1968 L30/M20 Camaro Restoration
Click the following for a directory of more exterior photos of
the completed L30/M20 - more photos.
A goofy smile on my face after I hear the engine start
again in Ken's garage for first time in more than seven years.
Updated interior shot with restored steering wheel.
5May2004 - Ken has completed the steering wheel resto and
patched a hole in the dash (see above). Some unfortunate
nicks in the passenger door due to previous garage storage
caused that door to have to be repainted, but having the
exact paint formula previously used (thanks for saving it,
Rick Ager!) was a huge help, and an exact match resulted. A
small dent in nose was also removed. Jerry replaced the
throw-out bearing, as the previous replacement was noisy.
About ready to go now. Still having issues with a couple of
the gold interior parts, but they will have to do as-is for
23Apr2004 - Seven and a half years (yeah - that's right)
after start of the project, a photo above is of me sitting
in the nearly done L30/M20 in Ken's garage after hearing the
engine start; the first time in seven years I've heard it.
Jerry's drivetrain work was awesome, and Ken has done a
fabulous job in both detail trim/assembly workmanship as
well as the undesirable job of sorting through my dozens of
boxes of parts (with many spare or not-related junkyard-find
parts adding to the confusion of a long-distance final
assembly). Only a few more small things left to be done.
Plan is to give it its first public display at Carlisle 2004
in June - so on track for that. This the car that led to the
full definition and documented recognition of the 1967-68 L30/M20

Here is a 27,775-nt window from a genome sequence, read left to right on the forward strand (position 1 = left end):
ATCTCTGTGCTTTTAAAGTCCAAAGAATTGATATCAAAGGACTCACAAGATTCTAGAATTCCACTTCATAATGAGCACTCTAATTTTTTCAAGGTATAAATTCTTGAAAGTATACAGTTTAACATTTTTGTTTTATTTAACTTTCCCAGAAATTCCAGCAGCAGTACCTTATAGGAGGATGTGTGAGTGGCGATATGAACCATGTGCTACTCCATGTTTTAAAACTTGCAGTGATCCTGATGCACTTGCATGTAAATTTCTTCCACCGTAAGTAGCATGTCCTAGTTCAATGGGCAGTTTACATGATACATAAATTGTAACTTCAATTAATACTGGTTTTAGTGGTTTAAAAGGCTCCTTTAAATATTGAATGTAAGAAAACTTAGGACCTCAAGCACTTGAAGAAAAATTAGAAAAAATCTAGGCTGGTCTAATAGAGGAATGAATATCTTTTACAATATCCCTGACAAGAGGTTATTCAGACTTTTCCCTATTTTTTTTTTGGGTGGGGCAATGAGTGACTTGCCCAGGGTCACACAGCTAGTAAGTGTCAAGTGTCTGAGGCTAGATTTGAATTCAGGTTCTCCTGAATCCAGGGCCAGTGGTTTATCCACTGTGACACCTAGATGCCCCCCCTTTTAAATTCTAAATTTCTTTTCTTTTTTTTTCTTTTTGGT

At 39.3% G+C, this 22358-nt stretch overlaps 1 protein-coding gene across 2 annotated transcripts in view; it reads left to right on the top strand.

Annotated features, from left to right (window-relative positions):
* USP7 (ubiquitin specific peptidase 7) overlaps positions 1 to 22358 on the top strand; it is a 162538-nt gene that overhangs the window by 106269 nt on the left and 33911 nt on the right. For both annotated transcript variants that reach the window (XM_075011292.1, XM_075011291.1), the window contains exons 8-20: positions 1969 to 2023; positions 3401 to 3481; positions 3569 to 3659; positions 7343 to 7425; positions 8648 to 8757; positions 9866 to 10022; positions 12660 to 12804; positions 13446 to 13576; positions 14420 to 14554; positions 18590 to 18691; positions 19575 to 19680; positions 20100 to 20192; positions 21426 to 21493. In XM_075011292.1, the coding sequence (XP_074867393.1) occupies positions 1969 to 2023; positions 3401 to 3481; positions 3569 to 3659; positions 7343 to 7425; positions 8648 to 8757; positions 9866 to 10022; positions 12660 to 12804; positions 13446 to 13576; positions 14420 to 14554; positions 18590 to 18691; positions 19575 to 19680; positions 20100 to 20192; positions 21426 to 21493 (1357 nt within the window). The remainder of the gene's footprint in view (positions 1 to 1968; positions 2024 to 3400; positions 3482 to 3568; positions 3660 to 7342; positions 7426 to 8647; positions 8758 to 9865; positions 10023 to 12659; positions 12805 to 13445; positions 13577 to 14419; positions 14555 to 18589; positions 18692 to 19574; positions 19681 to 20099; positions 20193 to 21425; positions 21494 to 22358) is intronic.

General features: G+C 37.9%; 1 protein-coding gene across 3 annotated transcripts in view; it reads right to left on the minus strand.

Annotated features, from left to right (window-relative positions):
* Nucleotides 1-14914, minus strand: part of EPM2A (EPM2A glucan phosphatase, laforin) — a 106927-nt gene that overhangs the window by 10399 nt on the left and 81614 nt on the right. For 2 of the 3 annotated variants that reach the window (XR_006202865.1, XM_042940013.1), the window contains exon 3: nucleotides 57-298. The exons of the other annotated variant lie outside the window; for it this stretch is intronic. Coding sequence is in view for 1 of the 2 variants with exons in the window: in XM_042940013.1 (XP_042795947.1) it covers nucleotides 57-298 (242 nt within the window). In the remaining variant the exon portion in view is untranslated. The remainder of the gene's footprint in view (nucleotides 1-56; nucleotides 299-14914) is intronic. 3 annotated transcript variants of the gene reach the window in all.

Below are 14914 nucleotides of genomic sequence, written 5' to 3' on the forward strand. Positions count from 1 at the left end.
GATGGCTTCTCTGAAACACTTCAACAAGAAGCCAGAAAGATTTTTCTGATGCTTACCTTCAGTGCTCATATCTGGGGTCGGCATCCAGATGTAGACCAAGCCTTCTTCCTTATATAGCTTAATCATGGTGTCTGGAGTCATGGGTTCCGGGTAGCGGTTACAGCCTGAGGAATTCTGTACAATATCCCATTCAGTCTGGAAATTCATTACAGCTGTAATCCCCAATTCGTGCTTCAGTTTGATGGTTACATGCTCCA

Camaro, and - as such, also played a role in the
formation of the Camaro Research Group.
17Apr2004 - Jerry and Ken and Don have nearly completed
final assembly. Progress pictures below, showing soft
("technically incorrect") door panels, radial street tires.
and sans wheel covers. Car is to be a "show driver", so I
haven't attempted to install certain show pieces (spiral
shocks, bias ply tires, etc). Steering wheel was still
being restored as of this time, and a few trim pieces remain
to be sorted out.
The rebuilt L30 (327ci/275hp) engine in its refurbished
Looking up underneath, with re-built 12-bolt rear axle,
multi-leaf springs, and installed Gardner exhaust:
Links to other shots:
Oct2003 - After a year with Jerry and Ken, working in their
"spare" time, huge progress.
4Oct2002 - Started this little progress page three years
ago; the story is badly out-of-date, but this is all I have
time to document at the moment. The car has just been moved
to Jerry MacNeish's in Maryland for final assembly, as I've
run out of facilities and time at home to do the rest of the
work. This is the car body in 2001, the year before it was
moved to Jerry's, after extensive metal work, paint,
striping, and replacement of the vinyl roof - most of this
was done out of Rick Ager's former shop (or other area
subcontractors that he used) in Winter Springs, Florida.
Start of the restoration
I bought this car after a 3-month search, in November 1996.
I found it in Ocala, FL, in response to an Auto Trader ad
for an SS350 (I'll post a copy of the ad sometime). The car
had the SS hood and badges, but upon closer inspection was
found to be a L30/M20, 327ci/275HP 4-speed car.
After purchase I did a state-by-state title search, from
Florida to Kentucky to Virginia to Kansas. Fortunate not
to have lost the trail, I found out that the car was
originally sold to Stanley H. and Donna Grigsby in Ft.
Collins, CO, on 10 May 1968. A barely readable copy of the
Manufacturer's Statement of Origin from Chevrolet at Van
Nuys, California was included in the last title search. The
car was transferred from Chevrolet to Poudre Valley Motors
(still operating today as Dellenbach Chevrolet, 3111 S.
College Ave., Ft. Collins, CO, 80525, 970.223.4414 or
303.226.2438) on 9 Jan 68 via invoice KL143xx (last two
digits poorly legible but perhaps "35").
There were a large number of intermediate owners of the car,
but the first owners kept the car until 13 Aug 1982, more
than 14 years. I was fortunate enough to track down Stan
and Donna, and were they surprised! Since then, and a
number of phone calls and emails later, I have not only been
able to complete an understanding of the original equipment
and configuration of the car, but I have become friends with
the Grigsby's. Stan and Donna visited the car in August
1998, and Stan saw it after paint in late 2000.